We may now touch upon a different aspect of the drink problem. How are we to account for the deep-rooted and widespread love of alcohol shown by mankind? One fact stands out prominently in this connexion, namely, that man all the world over displays an instinctive liking for stimulating substances generally. This is shown by such practices as betel chewing in the East and pitcheree chewing among the Australians.
Can we bring this love of things stimulating into line with any physiological principle? We would suggest that the blood normally contains materials having an action on the nervous system not unlike that of alcohol and kindred substances. We now know that this remarkable fluid - the most subtly complex in nature - contains, besides nutrient materials and useless waste-products, substances (hormones) whose special purpose it is to stimulate function. Our knowledge of their action on the nervous system is at present limited, but it may well be that they play a much larger part in this direction than has hitherto been suspected. It is probable that some hormones exercise a sedative, others a tonic, and others, again, a stimulating, or even slightly intoxicating, effect upon the brain, much in the same way as do morphia, strychnine, and alcohol, and that the sense of exuberant well-being sometimes experienced is in large measure due to the combined action of such substances, just as the opposite condition of lassitude and depression may be due to the accumulation in the blood of others having a contrary effect. We may, in short, think of the brain as an instrument played upon by a number of chemical agencies which may be roughly grouped into stimulants and depressants, i.e. those which cause a sense of well-being and those which cause malaise, and we may conceive of this mind-instrument as yielding harmonies joyous or sad according as the one or the other group of agencies strikes the tune.
Now, given that the blood normally contains mildly sedative, tonic, and stimulating substances, and that the sense of exuberant well-being and joyous emotion is largely due to them, is it any wonder that man, having discovered an essence capable of producing similar effects, should, all ignorant of the danger he runs, fly to it with the blind impetuosity of the moth rushing into the destroying flame?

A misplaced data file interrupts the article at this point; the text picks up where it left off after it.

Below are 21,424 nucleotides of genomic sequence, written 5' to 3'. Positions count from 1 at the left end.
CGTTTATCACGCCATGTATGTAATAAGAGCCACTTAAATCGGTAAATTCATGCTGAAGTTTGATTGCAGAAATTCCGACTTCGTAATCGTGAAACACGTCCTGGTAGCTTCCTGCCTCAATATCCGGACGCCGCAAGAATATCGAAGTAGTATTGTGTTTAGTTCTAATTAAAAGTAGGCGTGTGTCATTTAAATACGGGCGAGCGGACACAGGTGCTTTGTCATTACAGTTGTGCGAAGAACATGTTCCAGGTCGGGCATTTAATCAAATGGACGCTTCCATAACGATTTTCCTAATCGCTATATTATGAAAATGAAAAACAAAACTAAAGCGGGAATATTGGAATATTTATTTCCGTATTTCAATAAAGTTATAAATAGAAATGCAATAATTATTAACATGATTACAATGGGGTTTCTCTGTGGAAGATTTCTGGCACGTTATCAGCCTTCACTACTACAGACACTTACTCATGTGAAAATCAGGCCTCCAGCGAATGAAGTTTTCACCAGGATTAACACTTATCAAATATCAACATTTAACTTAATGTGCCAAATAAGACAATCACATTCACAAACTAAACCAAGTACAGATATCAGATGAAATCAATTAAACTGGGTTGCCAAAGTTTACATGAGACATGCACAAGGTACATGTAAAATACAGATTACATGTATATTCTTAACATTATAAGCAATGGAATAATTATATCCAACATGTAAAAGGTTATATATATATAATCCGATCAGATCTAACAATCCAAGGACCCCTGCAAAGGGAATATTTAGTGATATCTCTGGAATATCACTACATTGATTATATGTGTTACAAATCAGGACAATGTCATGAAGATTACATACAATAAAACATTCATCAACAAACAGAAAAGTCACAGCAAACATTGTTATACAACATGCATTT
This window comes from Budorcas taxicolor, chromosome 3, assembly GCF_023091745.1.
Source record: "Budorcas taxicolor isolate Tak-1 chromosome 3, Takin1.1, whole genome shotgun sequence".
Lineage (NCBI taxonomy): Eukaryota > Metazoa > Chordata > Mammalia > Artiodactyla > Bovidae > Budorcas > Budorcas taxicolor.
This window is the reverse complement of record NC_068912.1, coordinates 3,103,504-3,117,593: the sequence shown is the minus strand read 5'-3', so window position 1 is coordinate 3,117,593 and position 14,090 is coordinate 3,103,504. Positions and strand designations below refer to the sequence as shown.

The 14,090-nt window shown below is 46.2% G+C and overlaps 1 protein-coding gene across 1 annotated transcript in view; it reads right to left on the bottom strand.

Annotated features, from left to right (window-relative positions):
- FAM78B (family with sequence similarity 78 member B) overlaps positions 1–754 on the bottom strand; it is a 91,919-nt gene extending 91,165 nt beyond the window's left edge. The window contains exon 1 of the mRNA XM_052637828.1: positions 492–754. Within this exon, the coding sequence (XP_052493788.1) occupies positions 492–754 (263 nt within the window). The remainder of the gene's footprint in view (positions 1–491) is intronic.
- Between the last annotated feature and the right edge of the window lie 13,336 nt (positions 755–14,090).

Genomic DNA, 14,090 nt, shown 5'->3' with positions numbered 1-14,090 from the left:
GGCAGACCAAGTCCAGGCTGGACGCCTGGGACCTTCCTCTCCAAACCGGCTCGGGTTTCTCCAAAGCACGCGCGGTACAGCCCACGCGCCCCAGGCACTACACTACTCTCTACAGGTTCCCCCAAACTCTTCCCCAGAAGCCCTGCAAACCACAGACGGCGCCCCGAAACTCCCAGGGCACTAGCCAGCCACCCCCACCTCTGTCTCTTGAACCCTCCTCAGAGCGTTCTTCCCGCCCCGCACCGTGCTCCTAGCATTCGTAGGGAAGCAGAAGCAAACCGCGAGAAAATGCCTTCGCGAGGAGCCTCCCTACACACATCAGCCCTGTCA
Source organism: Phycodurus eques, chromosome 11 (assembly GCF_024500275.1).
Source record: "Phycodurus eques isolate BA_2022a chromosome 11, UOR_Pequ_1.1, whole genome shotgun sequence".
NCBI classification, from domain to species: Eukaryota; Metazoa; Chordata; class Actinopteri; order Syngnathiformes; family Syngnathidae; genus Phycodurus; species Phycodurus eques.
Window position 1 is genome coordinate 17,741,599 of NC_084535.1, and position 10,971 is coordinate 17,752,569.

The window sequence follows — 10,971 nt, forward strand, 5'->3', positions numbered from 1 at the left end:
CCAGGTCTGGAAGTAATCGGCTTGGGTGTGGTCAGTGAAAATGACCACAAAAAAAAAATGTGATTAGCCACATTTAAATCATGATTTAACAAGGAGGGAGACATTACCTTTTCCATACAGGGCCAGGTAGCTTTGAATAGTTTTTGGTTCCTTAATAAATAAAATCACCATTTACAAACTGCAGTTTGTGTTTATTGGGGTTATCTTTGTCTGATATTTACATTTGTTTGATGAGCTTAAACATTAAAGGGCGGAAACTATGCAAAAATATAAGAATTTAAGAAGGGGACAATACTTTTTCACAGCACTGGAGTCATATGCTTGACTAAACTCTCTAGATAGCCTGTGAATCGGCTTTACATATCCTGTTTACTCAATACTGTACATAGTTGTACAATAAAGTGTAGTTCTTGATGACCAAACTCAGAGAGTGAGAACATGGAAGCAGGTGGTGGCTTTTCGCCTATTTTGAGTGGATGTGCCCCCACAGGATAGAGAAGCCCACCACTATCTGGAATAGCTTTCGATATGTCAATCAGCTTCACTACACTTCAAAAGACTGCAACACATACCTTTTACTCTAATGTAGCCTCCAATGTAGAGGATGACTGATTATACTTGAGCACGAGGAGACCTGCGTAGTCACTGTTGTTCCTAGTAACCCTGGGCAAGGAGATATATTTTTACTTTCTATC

We must not be misunderstood here. We are very far from arguing that, because the tissue fluids normally contain substances which engender feelings of health and happiness, man therefore stands in need of artificial stimulants. The normal nerve stimulants are of such nature and present in such proportions, as to promote rather than to injure health, whereas alcoholic drinks, even when taken in moderation, are apt to be harmful, and are but too often imbibed in quantities which are unmistakably poisonous. It is even possible that an excess of the normal blood stimulants would be injurious. We have merely sought to offer a physiological explanation of the all but universal liking of men for artificial stimuli of one sort or another.
Here we are tempted to raise the question whether the impulsive craving for alcohol sometimes observed in the congenital neurotic may not possibly be due to the deficiency in the blood of its normal proportion of stimulants. That dypsomania showing itself in paroxysmal craving for alcohol owns such a pathology seems not unlikely. Be this as it may, we feel assured that the nervous diathesis is essentially dependent upon the composition of the blood - that an individual is nervously disposed because his blood makes him so.